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Speech Or Not: Applying Election Law Strict Scrutiny To Campaign Finance Regulations, Michael Marcucci Dec 2001

Speech Or Not: Applying Election Law Strict Scrutiny To Campaign Finance Regulations, Michael Marcucci

Boston College Law Review

This Note will argue that even if money is not speech for First Amendment purposes, campaign contributions and expenditures are still crucial elements of the electoral process and ought to receive some constitutional protection. The United States Supreme Court has in its own election law jurisprudence the analytical tools required to strike a proper balance between the constitutional necessity of a free electoral system and the need to keep elections fair, open, honest and free from corruption. This Note will argue that under the Elections Clause and Qualifications Clause of the United States Constitution, Congress has neither plenary power to ...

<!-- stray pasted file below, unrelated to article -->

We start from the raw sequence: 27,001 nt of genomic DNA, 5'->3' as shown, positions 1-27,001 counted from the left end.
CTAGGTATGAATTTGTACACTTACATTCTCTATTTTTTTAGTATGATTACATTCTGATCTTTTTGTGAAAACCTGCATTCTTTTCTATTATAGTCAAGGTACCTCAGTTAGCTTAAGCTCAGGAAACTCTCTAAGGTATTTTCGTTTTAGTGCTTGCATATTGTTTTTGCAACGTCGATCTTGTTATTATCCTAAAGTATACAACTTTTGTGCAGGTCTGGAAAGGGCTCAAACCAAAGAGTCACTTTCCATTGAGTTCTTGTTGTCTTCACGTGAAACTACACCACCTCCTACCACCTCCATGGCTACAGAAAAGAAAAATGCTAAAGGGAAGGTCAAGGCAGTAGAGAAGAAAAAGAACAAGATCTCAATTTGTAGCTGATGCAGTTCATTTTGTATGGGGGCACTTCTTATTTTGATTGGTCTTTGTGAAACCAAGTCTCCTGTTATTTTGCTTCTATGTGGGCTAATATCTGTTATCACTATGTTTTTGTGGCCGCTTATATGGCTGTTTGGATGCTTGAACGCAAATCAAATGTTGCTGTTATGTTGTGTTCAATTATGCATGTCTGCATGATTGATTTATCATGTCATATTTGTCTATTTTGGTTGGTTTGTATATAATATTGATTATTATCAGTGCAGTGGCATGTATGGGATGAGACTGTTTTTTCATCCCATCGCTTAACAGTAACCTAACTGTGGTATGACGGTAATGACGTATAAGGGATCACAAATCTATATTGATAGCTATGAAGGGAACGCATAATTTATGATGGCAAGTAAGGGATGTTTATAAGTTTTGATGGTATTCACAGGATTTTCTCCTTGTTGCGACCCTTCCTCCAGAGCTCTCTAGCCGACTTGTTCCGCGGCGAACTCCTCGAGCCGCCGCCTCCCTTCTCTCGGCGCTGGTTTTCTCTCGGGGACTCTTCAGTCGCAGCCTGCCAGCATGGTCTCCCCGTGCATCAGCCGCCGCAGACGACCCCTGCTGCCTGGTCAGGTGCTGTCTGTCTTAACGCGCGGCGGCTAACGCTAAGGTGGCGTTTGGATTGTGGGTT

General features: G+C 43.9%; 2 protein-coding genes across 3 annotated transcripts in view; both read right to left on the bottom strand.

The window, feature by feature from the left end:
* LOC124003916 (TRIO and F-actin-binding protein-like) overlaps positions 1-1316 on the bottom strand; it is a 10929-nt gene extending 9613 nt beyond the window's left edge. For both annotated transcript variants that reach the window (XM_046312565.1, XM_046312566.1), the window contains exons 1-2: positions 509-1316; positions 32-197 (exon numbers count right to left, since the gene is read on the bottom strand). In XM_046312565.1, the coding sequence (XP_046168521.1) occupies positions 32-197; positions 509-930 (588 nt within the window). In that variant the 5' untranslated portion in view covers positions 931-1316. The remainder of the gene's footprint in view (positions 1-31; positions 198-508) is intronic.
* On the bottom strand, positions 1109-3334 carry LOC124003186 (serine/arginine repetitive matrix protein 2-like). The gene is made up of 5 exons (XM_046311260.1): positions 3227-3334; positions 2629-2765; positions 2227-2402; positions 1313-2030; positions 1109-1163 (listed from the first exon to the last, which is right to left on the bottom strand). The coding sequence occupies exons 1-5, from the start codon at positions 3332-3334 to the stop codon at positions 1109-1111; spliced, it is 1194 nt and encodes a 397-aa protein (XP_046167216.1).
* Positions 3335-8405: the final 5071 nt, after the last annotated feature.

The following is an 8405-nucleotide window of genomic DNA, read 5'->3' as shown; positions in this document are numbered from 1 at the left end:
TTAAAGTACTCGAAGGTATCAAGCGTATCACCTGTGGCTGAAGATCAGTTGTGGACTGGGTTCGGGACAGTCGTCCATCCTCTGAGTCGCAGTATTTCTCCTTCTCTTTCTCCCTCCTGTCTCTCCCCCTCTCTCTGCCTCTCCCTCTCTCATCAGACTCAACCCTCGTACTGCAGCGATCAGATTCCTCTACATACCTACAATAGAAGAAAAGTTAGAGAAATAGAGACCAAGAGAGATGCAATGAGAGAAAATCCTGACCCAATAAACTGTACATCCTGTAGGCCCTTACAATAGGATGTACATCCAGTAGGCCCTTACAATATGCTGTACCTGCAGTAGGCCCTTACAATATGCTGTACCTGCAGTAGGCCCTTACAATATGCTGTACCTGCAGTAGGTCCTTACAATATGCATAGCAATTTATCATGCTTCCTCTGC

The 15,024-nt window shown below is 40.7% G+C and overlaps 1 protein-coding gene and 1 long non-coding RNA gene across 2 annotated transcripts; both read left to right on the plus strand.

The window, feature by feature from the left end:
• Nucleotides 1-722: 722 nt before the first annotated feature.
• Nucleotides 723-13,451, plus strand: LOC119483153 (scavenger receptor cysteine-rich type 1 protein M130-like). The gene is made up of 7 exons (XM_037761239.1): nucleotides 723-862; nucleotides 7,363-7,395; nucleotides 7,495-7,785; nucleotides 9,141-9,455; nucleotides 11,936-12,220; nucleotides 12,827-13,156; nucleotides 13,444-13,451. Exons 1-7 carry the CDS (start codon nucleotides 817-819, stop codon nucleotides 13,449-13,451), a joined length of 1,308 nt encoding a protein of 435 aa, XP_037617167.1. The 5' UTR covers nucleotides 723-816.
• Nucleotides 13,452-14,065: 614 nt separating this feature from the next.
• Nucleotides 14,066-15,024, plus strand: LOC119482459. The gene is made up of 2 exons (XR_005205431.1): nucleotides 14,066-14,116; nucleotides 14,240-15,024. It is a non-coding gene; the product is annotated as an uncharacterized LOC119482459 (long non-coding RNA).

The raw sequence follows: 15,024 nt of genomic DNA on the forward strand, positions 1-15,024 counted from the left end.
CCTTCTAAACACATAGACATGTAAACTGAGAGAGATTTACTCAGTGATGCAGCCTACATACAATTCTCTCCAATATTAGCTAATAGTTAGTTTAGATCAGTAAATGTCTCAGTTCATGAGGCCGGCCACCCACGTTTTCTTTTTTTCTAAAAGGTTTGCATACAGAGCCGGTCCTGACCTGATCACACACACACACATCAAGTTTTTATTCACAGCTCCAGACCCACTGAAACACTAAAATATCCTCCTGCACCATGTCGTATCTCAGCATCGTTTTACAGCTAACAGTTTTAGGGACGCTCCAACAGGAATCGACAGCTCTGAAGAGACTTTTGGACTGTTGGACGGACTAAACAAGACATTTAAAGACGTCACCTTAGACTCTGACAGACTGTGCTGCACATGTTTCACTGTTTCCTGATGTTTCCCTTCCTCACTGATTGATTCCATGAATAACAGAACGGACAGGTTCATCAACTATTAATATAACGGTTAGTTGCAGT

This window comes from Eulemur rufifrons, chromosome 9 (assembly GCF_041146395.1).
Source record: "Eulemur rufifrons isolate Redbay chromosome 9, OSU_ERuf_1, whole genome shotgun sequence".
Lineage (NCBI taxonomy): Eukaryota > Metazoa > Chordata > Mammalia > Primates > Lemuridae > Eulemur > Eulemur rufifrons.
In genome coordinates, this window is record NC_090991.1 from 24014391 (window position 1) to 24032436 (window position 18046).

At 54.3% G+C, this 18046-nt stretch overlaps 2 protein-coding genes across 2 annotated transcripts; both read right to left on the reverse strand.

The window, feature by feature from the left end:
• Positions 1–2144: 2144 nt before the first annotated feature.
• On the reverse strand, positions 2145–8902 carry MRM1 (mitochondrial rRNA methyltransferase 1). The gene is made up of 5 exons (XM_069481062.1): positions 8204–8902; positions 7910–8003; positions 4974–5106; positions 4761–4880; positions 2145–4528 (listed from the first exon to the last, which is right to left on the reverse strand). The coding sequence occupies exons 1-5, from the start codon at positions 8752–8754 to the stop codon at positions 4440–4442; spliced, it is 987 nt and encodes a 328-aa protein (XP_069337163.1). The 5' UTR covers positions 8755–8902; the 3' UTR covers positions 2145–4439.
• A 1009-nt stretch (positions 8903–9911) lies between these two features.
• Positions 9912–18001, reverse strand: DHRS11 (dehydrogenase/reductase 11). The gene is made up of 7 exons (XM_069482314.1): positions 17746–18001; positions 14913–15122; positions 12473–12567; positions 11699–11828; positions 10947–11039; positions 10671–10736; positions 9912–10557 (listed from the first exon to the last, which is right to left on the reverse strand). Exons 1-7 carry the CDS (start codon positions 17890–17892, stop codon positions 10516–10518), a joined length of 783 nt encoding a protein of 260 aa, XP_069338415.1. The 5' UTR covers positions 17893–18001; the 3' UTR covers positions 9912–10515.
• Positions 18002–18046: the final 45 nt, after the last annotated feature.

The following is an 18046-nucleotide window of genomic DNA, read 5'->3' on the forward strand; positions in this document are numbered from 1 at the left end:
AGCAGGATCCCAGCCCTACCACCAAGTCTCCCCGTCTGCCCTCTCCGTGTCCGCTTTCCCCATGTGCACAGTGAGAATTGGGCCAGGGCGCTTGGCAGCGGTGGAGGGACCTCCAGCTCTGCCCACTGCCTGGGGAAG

Baker V. State And The Promise Of The New Judicial Federalism, Charles H. Baron, Lawrence Friedman Dec 2001

Baker V. State And The Promise Of The New Judicial Federalism, Charles H. Baron, Lawrence Friedman

Boston College Law School Faculty Papers

In Baker v. State, the Supreme Court of Vermont ruled that the state constitution’s Common Benefits Clause prohibits the exclusion of same-sex couples from the benefits and protections of marriage. Baker has been praised by constitutional scholars as a prototypical example of the New Judicial Federalism. The authors agree, asserting that the decision sets a standard for constitutional discourse by dint of the manner in which each of the opinions connects and responds to the others, pulls together arguments from other state and federal constitutional authorities, and provides a clear basis for subsequent development of constitutional principle. This Article ...


Churches, Politics, And The Charitable Contribution Deduction, Ellen P. Aprill Jul 2001

Churches, Politics, And The Charitable Contribution Deduction, Ellen P. Aprill

Boston College Law Review